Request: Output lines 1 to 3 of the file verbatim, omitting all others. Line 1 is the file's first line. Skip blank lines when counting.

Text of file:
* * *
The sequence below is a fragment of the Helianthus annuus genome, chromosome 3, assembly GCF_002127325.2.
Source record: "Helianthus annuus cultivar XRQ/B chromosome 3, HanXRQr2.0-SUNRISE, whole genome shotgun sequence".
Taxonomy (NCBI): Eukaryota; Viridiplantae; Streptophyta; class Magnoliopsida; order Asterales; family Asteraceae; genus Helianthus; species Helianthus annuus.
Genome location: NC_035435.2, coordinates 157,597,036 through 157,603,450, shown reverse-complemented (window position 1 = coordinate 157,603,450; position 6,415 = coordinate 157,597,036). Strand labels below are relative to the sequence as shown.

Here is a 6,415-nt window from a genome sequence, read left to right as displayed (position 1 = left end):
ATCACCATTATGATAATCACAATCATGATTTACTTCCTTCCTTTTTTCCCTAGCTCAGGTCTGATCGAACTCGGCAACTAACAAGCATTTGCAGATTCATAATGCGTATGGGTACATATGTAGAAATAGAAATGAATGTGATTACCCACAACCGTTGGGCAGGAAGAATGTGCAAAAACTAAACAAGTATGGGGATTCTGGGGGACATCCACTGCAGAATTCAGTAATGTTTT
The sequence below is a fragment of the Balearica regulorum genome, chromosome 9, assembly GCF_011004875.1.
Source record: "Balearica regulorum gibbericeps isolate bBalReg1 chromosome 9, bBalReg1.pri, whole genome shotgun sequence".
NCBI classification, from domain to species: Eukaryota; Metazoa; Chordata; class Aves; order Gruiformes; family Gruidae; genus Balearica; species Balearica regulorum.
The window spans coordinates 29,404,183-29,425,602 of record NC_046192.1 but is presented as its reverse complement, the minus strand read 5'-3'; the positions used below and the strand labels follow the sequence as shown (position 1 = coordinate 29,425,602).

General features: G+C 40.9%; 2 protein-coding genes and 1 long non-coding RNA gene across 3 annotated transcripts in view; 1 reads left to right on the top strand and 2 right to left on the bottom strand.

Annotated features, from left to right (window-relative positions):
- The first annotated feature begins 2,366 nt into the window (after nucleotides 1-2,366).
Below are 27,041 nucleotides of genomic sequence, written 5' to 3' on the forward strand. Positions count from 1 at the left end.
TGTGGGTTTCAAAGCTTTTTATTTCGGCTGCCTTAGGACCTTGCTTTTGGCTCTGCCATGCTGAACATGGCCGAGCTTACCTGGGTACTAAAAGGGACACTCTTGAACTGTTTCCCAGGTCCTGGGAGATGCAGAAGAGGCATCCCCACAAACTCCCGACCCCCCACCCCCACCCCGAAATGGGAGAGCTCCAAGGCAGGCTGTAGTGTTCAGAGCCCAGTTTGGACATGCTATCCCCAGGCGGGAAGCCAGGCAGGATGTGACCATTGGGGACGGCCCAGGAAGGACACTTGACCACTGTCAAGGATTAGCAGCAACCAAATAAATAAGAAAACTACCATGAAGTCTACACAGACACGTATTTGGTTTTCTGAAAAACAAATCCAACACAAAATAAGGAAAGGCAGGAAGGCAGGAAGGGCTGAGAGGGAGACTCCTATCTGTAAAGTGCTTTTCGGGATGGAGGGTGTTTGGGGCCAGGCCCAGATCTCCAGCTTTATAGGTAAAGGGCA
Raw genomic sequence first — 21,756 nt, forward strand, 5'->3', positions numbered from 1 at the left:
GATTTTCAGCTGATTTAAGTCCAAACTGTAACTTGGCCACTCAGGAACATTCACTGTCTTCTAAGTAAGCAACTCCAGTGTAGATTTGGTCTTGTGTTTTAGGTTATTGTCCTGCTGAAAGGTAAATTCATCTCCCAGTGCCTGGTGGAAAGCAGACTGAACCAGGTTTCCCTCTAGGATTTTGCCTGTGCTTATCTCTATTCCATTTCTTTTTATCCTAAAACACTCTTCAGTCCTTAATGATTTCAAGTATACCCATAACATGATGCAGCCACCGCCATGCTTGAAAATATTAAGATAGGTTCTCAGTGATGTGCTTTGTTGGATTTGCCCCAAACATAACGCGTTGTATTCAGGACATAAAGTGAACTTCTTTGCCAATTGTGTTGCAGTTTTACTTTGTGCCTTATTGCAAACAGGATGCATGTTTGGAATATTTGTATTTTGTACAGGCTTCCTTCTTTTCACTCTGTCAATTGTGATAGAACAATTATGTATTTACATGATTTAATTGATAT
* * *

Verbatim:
The sequence below is a fragment of the Helianthus annuus genome, chromosome 3, assembly GCF_002127325.2.
Source record: "Helianthus annuus cultivar XRQ/B chromosome 3, HanXRQr2.0-SUNRISE, whole genome shotgun sequence".
Taxonomy (NCBI): Eukaryota; Viridiplantae; Streptophyta; class Magnoliopsida; order Asterales; family Asteraceae; genus Helianthus; species Helianthus annuus.